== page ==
A 20% fall in profits at SSE's retail division was caused by three factors: a 19.9% fall in average gas consumption, a 6.9% fall in electricity consumption and the loss of 100,000 customers.

Rising gas prices also hurt SSE in the last year, driving a reduction in 'spark spreads' -- the difference between the cost of gas and the sale value of the electricity it is used to produce. Conversely, SSE's growing gas production unit -- it has interests in North Sea gas -- grew profits strongly.

End-to-end appeal

I wrote recently about BG Group's (LSE: BG) ability to profit from the whole of the gas production and sale cycle, thanks to its end-to-end involvement in the gas industry. SSE's diversity gives it a similar strength, in my opinion.

Its retail and networks businesses enable it to guarantee a large, stable market for its energy, while its electricity generating capacity is split nearly equally between gas/oil, coal and renewable capacity. This allows SSE to rebalance its electricity generation to maximise profitability when fuel prices, carbon costs or weather conditions vary. An added attraction is that SSE was the first company to commit to selling all of its electricity on the open market earlier this year, boosting price transparency in the energy industry.

The final attraction is that SSE's stable, regulated business provides an implicit link between its share price and inflation. Combine this with a 6% yield that has an unbroken record of beating inflation, and you have a very attractive long-term share.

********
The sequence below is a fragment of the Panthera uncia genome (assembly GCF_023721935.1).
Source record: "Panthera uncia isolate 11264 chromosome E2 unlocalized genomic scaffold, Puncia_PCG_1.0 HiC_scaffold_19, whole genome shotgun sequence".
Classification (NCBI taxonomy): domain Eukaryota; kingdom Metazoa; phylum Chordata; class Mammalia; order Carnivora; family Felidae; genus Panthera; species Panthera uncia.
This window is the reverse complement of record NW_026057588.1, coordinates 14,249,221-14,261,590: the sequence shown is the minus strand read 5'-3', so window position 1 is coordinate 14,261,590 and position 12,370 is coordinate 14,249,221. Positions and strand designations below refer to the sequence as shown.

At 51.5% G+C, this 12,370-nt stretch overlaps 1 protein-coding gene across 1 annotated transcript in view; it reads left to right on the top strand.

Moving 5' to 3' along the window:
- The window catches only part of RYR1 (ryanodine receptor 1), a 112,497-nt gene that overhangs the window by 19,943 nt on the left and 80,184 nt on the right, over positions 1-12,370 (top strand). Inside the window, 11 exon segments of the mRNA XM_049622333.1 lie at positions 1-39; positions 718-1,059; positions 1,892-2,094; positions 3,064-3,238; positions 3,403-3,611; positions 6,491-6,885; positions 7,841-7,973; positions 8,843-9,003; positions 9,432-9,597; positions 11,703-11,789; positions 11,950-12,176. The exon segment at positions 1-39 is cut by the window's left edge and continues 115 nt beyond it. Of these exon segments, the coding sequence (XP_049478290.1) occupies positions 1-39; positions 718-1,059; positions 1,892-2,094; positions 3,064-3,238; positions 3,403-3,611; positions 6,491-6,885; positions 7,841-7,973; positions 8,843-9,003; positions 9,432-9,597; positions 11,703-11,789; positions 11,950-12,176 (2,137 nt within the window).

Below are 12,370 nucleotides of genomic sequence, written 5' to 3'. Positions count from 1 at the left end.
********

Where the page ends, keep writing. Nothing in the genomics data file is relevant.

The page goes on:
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> Roland does not own any of the shares mentioned in this article. The Motley Fool owns shares in Tesco.

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Comments

The opinions expressed here are those of the individual writers and are not representative of The Motley Fool. If you spot any comments that are unsuitable hit the flag to alert our moderators.

mcecaro 16 May 2012 , 4:06pm

how about leverage?

sopavest 16 May 2012 , 4:25pm

@mcecaro

It's true that utilities do tend to be more highly leveraged than average, partly due to their substantial capex requirements.

But they are also a very secure and stable business with reliable access to credit markets and reliable cashflow, making the debt lower risk - in my opinion - than with most other types of company.